Monday 29 December 2014

'Not normal for a bank to approach customers to offer loans', banking expert tells Anglo trial

Sarah Stack

Published 01/04/2014 | 12:11

Former Anglo Chairman Sean Fitzpatrick
Former Anglo Chairman Sean Fitzpatrick

A banking expert has told a court it was not normal for a bank to approach customers to offer loans.

Tom Reid, who worked for Ulster Bank for 40 years, also told the trial of three Anglo Irish Bank executives that a credit control committee would also independently assess every personal or business loan based on the risk to the bank and the customer’s ability to make repayments.

Mr Reid, former head of group lending and former director of group risk at Ulster Bank, was a board director for his last four years until he retired in 2004.

He said a normal loan transaction involves a customer approaching its branch manager, business relationship manager or corporate executive with a proposition that they want money for.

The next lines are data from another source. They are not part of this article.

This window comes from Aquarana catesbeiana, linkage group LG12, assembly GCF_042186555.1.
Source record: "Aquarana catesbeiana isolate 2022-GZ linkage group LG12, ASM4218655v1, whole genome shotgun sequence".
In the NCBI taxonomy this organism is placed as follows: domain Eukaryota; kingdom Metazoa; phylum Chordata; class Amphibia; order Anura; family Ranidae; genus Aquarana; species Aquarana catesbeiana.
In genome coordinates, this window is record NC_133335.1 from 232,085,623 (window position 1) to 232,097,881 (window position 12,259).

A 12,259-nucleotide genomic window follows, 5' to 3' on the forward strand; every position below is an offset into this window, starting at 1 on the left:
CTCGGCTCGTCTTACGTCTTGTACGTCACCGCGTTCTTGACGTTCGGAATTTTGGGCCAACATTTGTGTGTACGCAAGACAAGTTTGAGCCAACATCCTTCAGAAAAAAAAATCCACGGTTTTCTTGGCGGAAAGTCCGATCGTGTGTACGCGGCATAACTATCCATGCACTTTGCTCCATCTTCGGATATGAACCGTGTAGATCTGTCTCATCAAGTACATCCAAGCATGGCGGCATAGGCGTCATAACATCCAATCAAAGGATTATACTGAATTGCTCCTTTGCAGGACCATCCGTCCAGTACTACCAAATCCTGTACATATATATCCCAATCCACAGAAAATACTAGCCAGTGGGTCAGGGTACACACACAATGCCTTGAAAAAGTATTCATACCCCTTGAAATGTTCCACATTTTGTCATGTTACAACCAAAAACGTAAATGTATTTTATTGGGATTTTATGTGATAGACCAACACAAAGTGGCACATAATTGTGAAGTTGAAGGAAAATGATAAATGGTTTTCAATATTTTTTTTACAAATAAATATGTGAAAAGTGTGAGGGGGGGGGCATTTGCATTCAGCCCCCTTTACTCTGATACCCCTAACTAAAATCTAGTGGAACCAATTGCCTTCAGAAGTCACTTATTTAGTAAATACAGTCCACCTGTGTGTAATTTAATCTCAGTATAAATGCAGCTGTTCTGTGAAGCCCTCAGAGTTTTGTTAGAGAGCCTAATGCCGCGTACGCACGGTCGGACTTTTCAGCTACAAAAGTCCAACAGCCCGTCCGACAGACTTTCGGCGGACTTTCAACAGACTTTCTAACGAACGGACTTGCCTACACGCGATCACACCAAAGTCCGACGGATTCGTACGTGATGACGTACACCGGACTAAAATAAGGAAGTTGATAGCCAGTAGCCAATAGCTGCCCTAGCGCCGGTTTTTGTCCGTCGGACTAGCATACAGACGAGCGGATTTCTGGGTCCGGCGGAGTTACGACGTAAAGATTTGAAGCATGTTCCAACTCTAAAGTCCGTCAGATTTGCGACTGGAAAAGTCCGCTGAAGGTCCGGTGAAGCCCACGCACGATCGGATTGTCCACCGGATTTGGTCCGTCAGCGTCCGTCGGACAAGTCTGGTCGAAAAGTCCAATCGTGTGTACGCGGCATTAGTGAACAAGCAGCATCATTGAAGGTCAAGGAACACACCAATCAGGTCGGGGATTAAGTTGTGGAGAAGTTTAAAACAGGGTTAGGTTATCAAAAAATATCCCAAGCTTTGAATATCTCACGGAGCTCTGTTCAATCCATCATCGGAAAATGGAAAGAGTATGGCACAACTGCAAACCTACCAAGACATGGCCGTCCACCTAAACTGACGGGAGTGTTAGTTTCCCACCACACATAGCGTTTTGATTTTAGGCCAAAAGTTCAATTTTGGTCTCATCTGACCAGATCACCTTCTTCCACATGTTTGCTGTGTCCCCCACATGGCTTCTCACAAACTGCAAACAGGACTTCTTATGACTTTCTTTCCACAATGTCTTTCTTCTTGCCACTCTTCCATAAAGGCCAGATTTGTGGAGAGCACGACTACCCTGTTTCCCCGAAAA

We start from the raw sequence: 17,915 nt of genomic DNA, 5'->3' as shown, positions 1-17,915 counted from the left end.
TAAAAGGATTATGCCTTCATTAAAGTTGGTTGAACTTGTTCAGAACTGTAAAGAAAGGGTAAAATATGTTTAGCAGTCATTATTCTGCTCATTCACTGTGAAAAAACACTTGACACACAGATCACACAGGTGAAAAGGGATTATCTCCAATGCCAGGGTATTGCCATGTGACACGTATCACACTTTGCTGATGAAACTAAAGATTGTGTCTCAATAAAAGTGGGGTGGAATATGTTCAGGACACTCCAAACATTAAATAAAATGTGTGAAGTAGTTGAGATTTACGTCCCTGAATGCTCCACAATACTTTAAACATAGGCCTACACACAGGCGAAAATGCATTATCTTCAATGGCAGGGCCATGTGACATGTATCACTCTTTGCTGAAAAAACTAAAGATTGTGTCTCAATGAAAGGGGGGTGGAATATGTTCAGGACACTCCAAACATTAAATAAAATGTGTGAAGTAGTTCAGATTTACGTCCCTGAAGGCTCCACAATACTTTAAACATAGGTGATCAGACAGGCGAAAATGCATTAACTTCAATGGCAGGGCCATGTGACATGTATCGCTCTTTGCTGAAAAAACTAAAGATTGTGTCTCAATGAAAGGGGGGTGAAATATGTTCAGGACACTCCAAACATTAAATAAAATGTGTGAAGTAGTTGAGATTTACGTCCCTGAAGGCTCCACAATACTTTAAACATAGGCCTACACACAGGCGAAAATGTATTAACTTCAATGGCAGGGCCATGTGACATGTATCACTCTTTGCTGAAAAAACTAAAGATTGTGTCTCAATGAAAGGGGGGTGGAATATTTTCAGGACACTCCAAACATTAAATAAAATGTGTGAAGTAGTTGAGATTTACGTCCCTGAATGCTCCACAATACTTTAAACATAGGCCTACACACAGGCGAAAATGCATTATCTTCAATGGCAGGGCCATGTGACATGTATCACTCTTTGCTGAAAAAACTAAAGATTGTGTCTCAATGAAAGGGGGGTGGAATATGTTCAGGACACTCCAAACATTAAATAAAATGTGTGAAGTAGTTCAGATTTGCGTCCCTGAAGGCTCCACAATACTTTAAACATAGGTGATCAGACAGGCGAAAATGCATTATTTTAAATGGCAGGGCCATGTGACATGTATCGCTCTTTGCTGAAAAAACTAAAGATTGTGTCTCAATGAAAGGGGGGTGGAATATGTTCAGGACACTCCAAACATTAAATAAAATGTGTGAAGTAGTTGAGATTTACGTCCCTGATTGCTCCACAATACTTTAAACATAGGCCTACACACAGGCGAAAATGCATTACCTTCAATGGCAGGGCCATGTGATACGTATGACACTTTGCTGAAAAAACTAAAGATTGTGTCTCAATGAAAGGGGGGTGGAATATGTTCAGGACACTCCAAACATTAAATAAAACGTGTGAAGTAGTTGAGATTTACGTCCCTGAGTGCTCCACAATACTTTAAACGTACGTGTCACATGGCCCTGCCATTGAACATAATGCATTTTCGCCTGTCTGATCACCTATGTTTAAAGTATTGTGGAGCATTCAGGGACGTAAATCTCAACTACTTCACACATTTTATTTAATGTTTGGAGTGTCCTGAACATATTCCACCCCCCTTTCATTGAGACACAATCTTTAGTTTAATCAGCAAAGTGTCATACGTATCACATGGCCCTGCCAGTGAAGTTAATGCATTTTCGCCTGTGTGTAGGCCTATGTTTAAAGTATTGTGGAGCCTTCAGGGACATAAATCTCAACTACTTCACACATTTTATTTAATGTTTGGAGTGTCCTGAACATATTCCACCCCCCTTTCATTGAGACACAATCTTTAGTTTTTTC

“The customer did not approach as would be a normal course business, in fact it was the bank approaching,” he said about the Anglo loan for shares deal.

Anglo’s former chairman Sean FitzPatrick (65), from Greystones, Co Wicklow; former head of finance and risk William McAteer (63), of Rathgar in Dublin; and Pat Whelan (51), of Malahide, Co Dublin, deny 16 counts each of providing unlawful financial assistance to 16 individuals in July 2008 to buy shares in Anglo Irish Bank.

The loan-for-shares deal involved unwinding Sean Quinn’s secret 29pc stake in the bank, build up through contracts for difference (cfds).

The 16 charges relate to loans to six members of the Quinn family and 10 high net worth Anglo clients, who became known as the Maple 10, who were approached by the bank.

The trial previously heard the loan applications never went before Anglo’s credit committee or a non-executive board member for noting.

Mr Whelan, former head of lending (Ireland), also denies being privy to the fraudulent alteration of loan facility letters to seven individuals.

The trial at the Circuit Criminal Court in Dublin continues.

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